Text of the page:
In this same month of March, Kenya has announced that, with effect from 12th March, 2024, its ‘e-filing’ system (their version of our e-justice) had taken hold countrywide. According to reports,[6] the e-filing system provides a data tracking dashboard and cause list portal for virtual case monitoring. According to Chief Justice Koome of Kenya, “[o]ne of the most compelling features of this dashboard is its ability to detect and analyse case adjournments, pinpointing the reasons behind them and enabling comparisons across different courts… With real-time monitoring capabilities, the Chief Justice, Deputy Chief Justice, and Heads of Court can now oversee the progress and performance of all court stations across the country.”


So, when Accra lawyers are struggling to beat Accra-Madina traffic to reach Adentan High Court for a 6 p.m. court session, their counterparts in Nairobi will be dealing with their court cases from the comfort of their law firms and offices. Talk about a tale of two legal systems working to attract business into their respective jurisdictions under the African Continental Free Trade Area Agreement (AfCFTA).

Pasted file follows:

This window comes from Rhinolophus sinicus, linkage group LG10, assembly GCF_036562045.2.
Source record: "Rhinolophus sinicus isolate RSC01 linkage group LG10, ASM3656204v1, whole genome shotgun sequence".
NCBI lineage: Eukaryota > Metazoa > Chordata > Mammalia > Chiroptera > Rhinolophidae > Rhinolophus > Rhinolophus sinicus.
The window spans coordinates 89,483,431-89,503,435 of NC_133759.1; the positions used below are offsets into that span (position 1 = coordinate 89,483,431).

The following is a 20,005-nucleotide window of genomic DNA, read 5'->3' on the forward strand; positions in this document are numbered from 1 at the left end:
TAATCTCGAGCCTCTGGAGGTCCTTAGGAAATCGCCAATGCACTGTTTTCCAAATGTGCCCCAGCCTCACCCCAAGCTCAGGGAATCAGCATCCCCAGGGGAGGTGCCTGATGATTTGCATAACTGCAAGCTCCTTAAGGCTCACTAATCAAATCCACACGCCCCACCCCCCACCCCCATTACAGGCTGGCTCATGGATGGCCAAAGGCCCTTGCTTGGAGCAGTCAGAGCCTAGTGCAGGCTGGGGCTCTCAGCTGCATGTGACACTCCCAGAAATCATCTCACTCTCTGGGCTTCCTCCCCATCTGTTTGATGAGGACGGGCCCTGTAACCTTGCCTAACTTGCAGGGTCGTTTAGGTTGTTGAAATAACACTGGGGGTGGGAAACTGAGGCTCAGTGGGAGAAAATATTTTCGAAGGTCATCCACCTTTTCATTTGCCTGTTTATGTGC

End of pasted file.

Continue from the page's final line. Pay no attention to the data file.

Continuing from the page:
By the way, still in this merry month of March, solicitor’s practicing license and chambers license fees have also been rumoured to be likely to be increased by the General Legal Council by insane amounts. Unfortunately, it is unclear if there is a Bediatuo Asante or Asante Bediatuo to write to warn the Secretary to the General Legal Council to ‘cease and desist’ from any efforts to ‘transmit’ the proposed new fees to the general membership of the Bar. By all accounts, most lawyers have indicated their willingness to pay the new atrocious license fees BUT only on two conditions: First, the GBA must provide full accounts of ALL monies collected as lawyers,’ pupils’ and chambers’ license fees into “GBA/GLC” designated accounts from 2012 to date. Secondly, the GBA and the General Legal Council must provide official documents showing that they have jointly and severally satisfied all the queries raised in the Auditor-General’s Report for 2020.[7] Once the GBA and GLC jump these two easy ropes, we will certainly, willingly and smilingly consider paying the new rumoured rates. Until then, they should be content with the two hundred and fifty per head ‘unaccountable imprest.’ And most importantly, they should kindly let us be.